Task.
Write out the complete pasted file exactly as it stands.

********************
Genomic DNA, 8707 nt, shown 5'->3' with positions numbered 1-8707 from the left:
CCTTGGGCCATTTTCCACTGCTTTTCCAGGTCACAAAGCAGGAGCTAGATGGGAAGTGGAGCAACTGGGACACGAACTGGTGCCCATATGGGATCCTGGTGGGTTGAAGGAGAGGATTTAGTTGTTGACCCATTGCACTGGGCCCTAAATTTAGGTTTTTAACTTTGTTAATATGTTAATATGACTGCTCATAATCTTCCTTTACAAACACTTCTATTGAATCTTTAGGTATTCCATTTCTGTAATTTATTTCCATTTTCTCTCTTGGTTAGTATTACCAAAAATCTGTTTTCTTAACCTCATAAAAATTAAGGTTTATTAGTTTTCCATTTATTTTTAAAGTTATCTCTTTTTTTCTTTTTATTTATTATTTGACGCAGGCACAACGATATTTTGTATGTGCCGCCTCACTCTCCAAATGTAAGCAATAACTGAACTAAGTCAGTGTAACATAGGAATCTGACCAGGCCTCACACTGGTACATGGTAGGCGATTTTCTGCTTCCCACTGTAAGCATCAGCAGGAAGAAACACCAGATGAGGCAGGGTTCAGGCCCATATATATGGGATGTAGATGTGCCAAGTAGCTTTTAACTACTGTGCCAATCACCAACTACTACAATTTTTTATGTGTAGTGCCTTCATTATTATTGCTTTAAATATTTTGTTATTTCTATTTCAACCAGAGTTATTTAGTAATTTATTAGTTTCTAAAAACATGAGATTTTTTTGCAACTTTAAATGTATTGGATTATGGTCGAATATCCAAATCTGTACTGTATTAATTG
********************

Genomic DNA, 8707 nt, shown 5'->3' with positions numbered 1-8707 from the left:
CCTTGGGCCATTTTCCACTGCTTTTCCAGGTCACAAAGCAGGAGCTAGATGGGAAGTGGAGCAACTGGGACACGAACTGGTGCCCATATGGGATCCTGGTGGGTTGAAGGAGAGGATTTAGTTGTTGACCCATTGCACTGGGCCCTAAATTTAGGTTTTTAACTTTGTTAATATGTTAATATGACTGCTCATAATCTTCCTTTACAAACACTTCTATTGAATCTTTAGGTATTCCATTTCTGTAATTTATTTCCATTTTCTCTCTTGGTTAGTATTACCAAAAATCTGTTTTCTTAACCTCATAAAAATTAAGGTTTATTAGTTTTCCATTTATTTTTAAAGTTATCTCTTTTTTTCTTTTTATTTATTATTTGACGCAGGCACAACGATATTTTGTATGTGCCGCCTCACTCTCCAAATGTAAGCAATAACTGAACTAAGTCAGTGTAACATAGGAATCTGACCAGGCCTCACACTGGTACATGGTAGGCGATTTTCTGCTTCCCACTGTAAGCATCAGCAGGAAGAAACACCAGATGAGGCAGGGTTCAGGCCCATATATATGGGATGTAGATGTGCCAAGTAGCTTTTAACTACTGTGCCAATCACCAACTACTACAATTTTTTATGTGTAGTGCCTTCATTATTATTGCTTTAAATATTTTGTTATTTCTATTTCAACCAGAGTTATTTAGTAATTTATTAGTTTCTAAAAACATGAGATTTTTTTGCAACTTTAAATGTATTGGATTATGGTCGAATATCCAAATCTGTACTGTATTAATTG